On Saturday, Sonic Groove celebrated its 20-year anniversary.
The lasting names of Sonic Groove are Heather Heart, Adam X, and his brother Frankie Bones, often called “the godfather of rave culture.” Bones had successful releases as early as 1988, but it’s really in the culture of the music and its dissemination where Sonic Groove made its most significant mark. Their Sonic Groove record shop (1990-2004) and STORMRave events set the standards for a movement that would outlive its once overshadowing style. Today the name lives on as a record label, run by Adam X out of Berlin.
Although I anticipated a big Brooklyn warehouse, the show actually took place at the West Side Jewish Center, the synagogue with a heart… in the heart of the city. I expected an overwhelming sound system to commemorate the occasion, but I was met with something less impressive (though it sounded just fine). With the crowd and DJs in the right frame of mind, the downstairs space becomes whatever it needs to be, and that’s what happened on Saturday.
Frankie Bones’ 2am celebratory hype had the greatest effect on the crowd, but the two women on the lineup had the most memorable sets. Heather Heart started the night with out-of-fashion throwbacks and aggressive, shuffle-less acid. The all-vinyl set was a celebration of the legacy she and her partners had crafted, and Heather exuded an infectious joy as she mixed.
Unlike Heather Heart, European visitor Dasha Rush betrayed little emotion during her performance, but she delivered the strongest set of the night. Dasha played a focused, controlled set of inorganic, electronic rhythms, minimal in the formal sense, “trance music” in the tradition of American minimalists and having nothing to do with the dance genre of the same name. Simultaneously cerebral and visceral, controlled releases of nameless sounds allowed a choice between close, deliberative listening to a kind of ecstatic unconsciousness, an other-worldly state beyond shuffling and nodding.
I conducted an email interview with Dasha Rush, winner of the prestigious Set of the Night Award. You can listen to one of her tracks while you read.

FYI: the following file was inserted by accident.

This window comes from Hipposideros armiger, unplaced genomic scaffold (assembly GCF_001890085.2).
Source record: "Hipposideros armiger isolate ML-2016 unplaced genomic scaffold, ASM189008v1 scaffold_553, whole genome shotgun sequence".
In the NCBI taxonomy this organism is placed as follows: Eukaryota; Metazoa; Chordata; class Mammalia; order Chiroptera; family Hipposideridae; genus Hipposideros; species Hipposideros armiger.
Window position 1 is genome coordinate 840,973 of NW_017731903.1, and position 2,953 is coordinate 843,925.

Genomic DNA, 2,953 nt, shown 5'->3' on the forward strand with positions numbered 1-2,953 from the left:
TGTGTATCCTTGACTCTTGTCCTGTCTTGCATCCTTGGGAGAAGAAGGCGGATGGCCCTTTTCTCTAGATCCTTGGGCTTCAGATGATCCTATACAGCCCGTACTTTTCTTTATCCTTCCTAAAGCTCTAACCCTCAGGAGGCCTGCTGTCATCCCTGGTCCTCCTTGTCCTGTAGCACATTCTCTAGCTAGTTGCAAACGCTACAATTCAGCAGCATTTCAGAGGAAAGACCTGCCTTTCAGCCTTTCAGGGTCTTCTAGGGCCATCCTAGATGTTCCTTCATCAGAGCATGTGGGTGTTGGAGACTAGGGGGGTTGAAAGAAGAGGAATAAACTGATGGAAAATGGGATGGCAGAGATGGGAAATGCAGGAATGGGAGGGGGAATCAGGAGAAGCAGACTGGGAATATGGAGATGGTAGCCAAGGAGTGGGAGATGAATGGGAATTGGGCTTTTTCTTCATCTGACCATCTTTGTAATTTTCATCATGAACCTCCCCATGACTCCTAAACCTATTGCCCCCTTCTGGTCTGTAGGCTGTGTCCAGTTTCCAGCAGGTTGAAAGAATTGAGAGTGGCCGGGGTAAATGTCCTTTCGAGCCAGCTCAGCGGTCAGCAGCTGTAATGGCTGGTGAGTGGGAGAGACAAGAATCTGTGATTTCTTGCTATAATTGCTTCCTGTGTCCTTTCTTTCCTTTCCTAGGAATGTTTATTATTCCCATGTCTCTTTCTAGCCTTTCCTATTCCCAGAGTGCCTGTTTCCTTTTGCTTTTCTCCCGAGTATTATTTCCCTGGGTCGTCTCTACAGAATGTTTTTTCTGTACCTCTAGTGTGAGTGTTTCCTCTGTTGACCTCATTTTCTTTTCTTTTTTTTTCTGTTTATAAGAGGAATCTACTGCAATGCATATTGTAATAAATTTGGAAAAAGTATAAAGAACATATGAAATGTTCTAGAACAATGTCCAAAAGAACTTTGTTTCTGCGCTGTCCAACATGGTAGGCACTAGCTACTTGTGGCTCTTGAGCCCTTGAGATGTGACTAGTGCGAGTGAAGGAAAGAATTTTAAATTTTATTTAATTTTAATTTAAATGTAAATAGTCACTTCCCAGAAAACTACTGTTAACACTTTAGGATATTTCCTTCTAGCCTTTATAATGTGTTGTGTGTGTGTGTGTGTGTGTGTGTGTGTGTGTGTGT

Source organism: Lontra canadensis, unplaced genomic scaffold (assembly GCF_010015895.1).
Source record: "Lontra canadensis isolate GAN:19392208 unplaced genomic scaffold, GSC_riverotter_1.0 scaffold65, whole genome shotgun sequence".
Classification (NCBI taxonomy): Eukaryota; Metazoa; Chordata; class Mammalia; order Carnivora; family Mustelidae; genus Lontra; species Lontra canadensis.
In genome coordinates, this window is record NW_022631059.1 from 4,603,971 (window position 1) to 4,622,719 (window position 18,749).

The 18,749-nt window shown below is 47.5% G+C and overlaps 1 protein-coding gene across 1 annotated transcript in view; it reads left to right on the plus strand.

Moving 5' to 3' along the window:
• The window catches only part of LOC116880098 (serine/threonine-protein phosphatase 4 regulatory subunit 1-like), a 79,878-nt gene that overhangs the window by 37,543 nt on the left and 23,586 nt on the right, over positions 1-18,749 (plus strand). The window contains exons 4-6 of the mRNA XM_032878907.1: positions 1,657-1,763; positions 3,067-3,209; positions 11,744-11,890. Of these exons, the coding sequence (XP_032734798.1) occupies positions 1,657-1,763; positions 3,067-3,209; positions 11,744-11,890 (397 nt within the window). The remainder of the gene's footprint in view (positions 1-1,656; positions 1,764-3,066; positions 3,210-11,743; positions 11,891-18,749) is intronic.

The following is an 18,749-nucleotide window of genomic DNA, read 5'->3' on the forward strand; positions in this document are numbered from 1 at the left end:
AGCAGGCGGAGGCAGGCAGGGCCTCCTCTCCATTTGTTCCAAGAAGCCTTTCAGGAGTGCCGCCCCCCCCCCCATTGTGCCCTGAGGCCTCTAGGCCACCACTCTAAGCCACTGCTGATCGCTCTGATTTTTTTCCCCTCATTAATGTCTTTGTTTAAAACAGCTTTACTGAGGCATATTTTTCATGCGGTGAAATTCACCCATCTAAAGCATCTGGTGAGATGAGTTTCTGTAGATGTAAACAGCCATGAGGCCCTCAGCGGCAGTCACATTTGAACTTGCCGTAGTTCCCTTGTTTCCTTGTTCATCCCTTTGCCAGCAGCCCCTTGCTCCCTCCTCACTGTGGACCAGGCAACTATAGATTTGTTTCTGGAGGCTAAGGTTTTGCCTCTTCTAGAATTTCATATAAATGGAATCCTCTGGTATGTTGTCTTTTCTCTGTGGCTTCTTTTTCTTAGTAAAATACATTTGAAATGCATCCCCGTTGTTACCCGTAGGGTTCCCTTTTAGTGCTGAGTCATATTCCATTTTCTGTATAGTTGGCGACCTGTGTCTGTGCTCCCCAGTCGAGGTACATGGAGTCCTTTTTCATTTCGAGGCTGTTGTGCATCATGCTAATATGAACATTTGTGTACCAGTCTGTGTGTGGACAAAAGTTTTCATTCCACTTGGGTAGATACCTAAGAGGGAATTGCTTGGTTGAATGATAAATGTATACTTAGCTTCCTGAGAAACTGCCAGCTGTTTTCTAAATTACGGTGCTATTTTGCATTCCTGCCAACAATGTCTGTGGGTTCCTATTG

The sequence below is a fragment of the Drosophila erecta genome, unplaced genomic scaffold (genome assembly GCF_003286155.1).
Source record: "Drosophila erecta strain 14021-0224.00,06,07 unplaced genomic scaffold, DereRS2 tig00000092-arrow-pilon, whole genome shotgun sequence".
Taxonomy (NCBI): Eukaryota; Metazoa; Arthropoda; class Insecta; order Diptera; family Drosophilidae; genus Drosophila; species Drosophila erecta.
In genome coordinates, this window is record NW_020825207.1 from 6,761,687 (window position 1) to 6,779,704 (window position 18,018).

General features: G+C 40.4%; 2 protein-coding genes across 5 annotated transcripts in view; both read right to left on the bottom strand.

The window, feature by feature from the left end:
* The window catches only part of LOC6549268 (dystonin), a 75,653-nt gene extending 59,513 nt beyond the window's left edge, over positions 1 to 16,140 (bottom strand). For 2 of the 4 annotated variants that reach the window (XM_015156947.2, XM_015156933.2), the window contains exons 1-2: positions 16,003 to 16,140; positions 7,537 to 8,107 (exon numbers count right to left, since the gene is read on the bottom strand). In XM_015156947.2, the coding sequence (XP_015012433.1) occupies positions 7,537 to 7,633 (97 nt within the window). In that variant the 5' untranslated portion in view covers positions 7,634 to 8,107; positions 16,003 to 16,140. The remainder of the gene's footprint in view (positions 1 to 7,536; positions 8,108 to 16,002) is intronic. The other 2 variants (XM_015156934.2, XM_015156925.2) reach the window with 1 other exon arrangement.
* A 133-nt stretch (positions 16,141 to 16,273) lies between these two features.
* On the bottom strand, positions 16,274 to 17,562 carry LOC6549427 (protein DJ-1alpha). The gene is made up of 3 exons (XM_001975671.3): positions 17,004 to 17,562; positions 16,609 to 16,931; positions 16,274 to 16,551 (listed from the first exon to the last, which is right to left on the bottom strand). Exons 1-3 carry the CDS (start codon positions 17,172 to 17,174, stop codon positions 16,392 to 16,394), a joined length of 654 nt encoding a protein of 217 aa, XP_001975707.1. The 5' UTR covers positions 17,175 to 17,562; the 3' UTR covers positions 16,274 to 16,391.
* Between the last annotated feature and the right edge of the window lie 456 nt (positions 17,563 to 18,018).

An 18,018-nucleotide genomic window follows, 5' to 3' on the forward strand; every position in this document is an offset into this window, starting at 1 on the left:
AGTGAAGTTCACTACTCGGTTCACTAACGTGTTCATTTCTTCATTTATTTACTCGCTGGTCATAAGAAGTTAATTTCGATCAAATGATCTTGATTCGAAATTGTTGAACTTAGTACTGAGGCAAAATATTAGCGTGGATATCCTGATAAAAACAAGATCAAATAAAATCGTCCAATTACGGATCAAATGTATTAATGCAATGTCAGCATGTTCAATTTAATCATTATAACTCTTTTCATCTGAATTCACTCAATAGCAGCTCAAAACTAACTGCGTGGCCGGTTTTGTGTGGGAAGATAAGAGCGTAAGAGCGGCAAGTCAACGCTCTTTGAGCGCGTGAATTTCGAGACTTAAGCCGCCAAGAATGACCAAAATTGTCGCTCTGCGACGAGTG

Bijan: What type of music do you make?
Dasha Rush: I make electronic music in various styles. Not really into defining it. But if I were to simplify, I would say techno, experimental, ambient and so on… It’s hard to describe your own sound. I think the listener can do it better. But I would say my sound describes a part of me and how I see through my “filter,” and how I react, in a way, to what surrounds me emotionally/intellectually…
B: How did you get into this music?
DR: I always loved music, since I was small. My way of coming to actually composing electronic music was that when I was a child I always wanted to play piano, so my parents brought me to music school. After approximately two months, they were splitting instruments among the kids. Piano was saturated with demands, and as my parents did not have close relations to school administrations, as the way it worked in Soviet times, I did not get a chance to play piano. So I got “Dombra,” a three string instrument which did not really inspire me. On the contrary I was shocked from the esthetic view of a little girl. So I ran away from that school. My Dad said that music’s not serious, that my grandma played piano, and it was useless in the end. So I did gymnastics and dance instead, but was listening to vinyl my parents had and dreaming with sounds and about sounds. One of the vinyl was particularly interesting, a band called “Zodiac.” It was electronic instrumental music, and the electronic part of it was intriguing me. I was very curious — where are those sounds coming from? Then my adolescent time came. It was the same time as techno/rave culture was coming up in Russia. Spent lots of time there. So I discovered an enormous world of different sounds, and of course was caught by it. Started digging more, learning how it was made, then began to DJ. And from my little frustration I think, it was a sort of revenge at bad luck with classical education, I started trying to make my own electronic sounds. It took some years before I found my way and got to where I am now.
B: Tell us about Fullpanda.
DR: Fullpanda it’s my small record label, going forward with me and people who are working with me. I created it when I was living in Japan. The name came from personal jokes with my friends. They use to call me panda, they found I looked like one. So far, Fullpanda is a techno label, and we say: “All you need is ears,” meaning that if you want to know more, the music speaks better. It’s a label among the others, but our point in it is not business, it’s passion first.
B: Describe your live setup and process from Saturday night. What was the blue box?